Not to sound either pessimistic or bitter, but how likely is the campaigning outlined below going to yield any real results?
The following press release, which I received from the City of Kitchener’s Director Corporate Communications & Marketing Laura Johnston, discusses a consultation meeting in the Tri-Cities today where local politicians met with provincial counterparts about expanding GO Transit service in the Toronto-Kitchener corridor, including two-way train service. But between the present mayors of Kitchener and Waterloo stepping down after this fall’s election, and the strong possibility that the Liberal government will fall after presenting its budget, what are the chances, if any, that this proposal will bear any fruit?
Good question, but the answer is it shouldn’t matter because expanding GO train service can have benefits for us all. Or at least those of us willing to explore the sometimes fun and always environmentally sound world of using public transit. Currently, the GO train heads to Toronto from Kitchener (and through Guelph) twice in the morning, and brings commuters back this way twice in the evening. Wouldn’t it be nice if you could catch the train in Guelph to go to Kitchener? Or catch a later train from here in order to take a day trip into Toronto? It sounds like a pipe dream, but then again, so was getting GO trains to come back through here once after they were scaled back in the early 90s.
On the one hand, it’s difficult to say if there’s appetite at the government level to increase GO Transit in our area, but on the other hand there’s no doubt that Metrolinx has made a concerted effort in the last couple of years to develop its transit access outside the immediate GTA. Along with the return of the GO train, more bus times have been added throughout the week and the weekend, and a GO train stop has been added to Acton to spare that town’s residents from commuting to Georgetown to get the train to Toronto. So will our region’s petitioning make a convincing case? I guess we’ll find out when the province releases its budget later this spring.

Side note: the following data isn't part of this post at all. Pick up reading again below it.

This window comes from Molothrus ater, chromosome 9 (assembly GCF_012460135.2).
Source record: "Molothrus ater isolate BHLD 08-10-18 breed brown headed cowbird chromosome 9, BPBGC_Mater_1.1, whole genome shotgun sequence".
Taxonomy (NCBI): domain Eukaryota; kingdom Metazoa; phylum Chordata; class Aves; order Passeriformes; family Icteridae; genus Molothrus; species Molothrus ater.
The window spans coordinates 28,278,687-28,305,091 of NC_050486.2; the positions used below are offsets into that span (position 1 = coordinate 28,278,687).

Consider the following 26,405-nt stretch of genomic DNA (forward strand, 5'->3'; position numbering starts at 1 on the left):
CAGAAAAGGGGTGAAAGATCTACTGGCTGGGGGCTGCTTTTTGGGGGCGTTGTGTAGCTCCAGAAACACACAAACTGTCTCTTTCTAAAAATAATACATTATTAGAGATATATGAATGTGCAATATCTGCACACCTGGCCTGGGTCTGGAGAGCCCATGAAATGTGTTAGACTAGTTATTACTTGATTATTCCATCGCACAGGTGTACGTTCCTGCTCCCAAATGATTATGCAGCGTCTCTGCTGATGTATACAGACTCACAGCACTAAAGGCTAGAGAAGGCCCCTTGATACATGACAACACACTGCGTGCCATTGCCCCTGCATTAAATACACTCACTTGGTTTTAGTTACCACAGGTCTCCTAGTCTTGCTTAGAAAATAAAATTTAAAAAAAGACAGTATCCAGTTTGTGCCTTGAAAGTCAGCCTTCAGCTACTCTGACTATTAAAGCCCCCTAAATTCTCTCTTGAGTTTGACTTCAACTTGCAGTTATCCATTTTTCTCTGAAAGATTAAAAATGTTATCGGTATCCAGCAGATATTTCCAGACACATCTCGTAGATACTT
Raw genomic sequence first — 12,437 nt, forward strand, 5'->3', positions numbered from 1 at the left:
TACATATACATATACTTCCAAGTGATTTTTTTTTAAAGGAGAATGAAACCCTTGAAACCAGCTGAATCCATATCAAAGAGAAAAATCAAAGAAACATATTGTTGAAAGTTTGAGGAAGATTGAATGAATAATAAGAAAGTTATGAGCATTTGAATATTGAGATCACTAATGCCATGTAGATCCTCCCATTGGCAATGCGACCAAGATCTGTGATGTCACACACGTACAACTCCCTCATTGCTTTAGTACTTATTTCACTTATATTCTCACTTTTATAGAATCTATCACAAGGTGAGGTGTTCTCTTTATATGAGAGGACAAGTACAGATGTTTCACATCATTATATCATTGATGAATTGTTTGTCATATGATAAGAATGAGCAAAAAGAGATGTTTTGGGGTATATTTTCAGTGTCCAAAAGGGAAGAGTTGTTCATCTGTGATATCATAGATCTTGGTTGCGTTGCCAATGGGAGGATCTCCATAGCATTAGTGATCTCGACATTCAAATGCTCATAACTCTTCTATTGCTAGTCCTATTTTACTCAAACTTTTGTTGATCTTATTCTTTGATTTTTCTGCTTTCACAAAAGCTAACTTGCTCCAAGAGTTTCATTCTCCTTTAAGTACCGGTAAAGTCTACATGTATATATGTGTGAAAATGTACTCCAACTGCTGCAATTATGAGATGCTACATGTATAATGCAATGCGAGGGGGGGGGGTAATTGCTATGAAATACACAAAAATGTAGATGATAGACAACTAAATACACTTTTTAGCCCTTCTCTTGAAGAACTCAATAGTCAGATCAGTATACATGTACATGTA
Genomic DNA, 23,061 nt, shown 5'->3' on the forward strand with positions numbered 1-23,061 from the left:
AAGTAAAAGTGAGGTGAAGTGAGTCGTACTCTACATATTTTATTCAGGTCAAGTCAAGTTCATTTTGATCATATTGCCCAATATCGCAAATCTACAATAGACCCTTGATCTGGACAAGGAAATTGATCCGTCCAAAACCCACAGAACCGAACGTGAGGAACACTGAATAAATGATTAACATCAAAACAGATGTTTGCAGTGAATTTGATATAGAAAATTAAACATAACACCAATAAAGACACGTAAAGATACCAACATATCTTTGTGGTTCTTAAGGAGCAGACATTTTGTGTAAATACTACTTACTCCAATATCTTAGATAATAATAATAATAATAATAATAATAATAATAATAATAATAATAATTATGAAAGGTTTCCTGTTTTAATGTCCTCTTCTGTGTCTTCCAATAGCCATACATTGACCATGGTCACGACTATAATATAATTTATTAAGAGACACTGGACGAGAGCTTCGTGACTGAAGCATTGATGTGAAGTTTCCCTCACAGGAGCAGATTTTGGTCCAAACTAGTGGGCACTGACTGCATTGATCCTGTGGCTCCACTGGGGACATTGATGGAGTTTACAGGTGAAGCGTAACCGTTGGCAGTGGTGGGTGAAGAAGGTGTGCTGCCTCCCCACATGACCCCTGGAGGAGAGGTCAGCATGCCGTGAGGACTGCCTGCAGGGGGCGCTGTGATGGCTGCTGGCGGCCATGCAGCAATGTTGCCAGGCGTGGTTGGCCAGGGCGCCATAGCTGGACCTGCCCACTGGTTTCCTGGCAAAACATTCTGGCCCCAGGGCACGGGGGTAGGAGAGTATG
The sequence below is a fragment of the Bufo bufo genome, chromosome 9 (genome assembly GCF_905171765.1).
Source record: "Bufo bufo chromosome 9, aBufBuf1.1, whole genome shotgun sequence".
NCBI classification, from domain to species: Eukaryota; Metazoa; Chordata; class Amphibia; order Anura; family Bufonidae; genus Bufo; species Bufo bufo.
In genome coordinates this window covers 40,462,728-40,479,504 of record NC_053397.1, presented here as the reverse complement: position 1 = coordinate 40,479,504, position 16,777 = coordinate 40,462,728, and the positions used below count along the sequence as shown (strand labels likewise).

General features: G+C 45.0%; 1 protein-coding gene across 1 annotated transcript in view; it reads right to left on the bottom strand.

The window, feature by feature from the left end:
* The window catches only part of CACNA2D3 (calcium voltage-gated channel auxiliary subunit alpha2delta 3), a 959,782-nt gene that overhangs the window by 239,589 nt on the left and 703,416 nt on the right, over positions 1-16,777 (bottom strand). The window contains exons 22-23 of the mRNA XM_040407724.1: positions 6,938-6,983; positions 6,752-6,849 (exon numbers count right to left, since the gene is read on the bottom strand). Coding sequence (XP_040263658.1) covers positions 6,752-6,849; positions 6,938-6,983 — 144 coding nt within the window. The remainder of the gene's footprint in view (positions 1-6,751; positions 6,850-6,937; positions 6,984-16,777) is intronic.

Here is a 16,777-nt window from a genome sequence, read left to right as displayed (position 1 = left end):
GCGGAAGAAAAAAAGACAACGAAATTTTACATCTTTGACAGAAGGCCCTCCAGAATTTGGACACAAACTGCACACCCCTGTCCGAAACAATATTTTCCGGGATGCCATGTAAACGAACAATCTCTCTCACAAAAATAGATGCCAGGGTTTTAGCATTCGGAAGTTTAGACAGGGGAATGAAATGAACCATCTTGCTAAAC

Here’s the press release:
KITCHENER – During a pre-budget consultation today, Kitchener Mayor Carl Zehr presented the joint two-way GO train business case to the Hon. Charles Sousa, Ontario’s finance minister and to Kitchener Centre MPP John Milloy. The proposal is a collaborative initiative that, in addition to the City of Kitchener, includes the cities of Waterloo and Guelph, the Region of Waterloo, and partners in the technology and financial services sectors.
Mayor Zehr’s presentation outlined the needs and pay-back of expanding the commuter rail service between Union Station and Kitchener. The request is for the province and federal government to establish a capital allocation for rail infrastructure to support full-day, two-way GO train service on the Kitchener Line (CN North Mainline) in the 2014 provincial and federal capital budgets.
Mayor Zehr believes the presentation was important and valuable.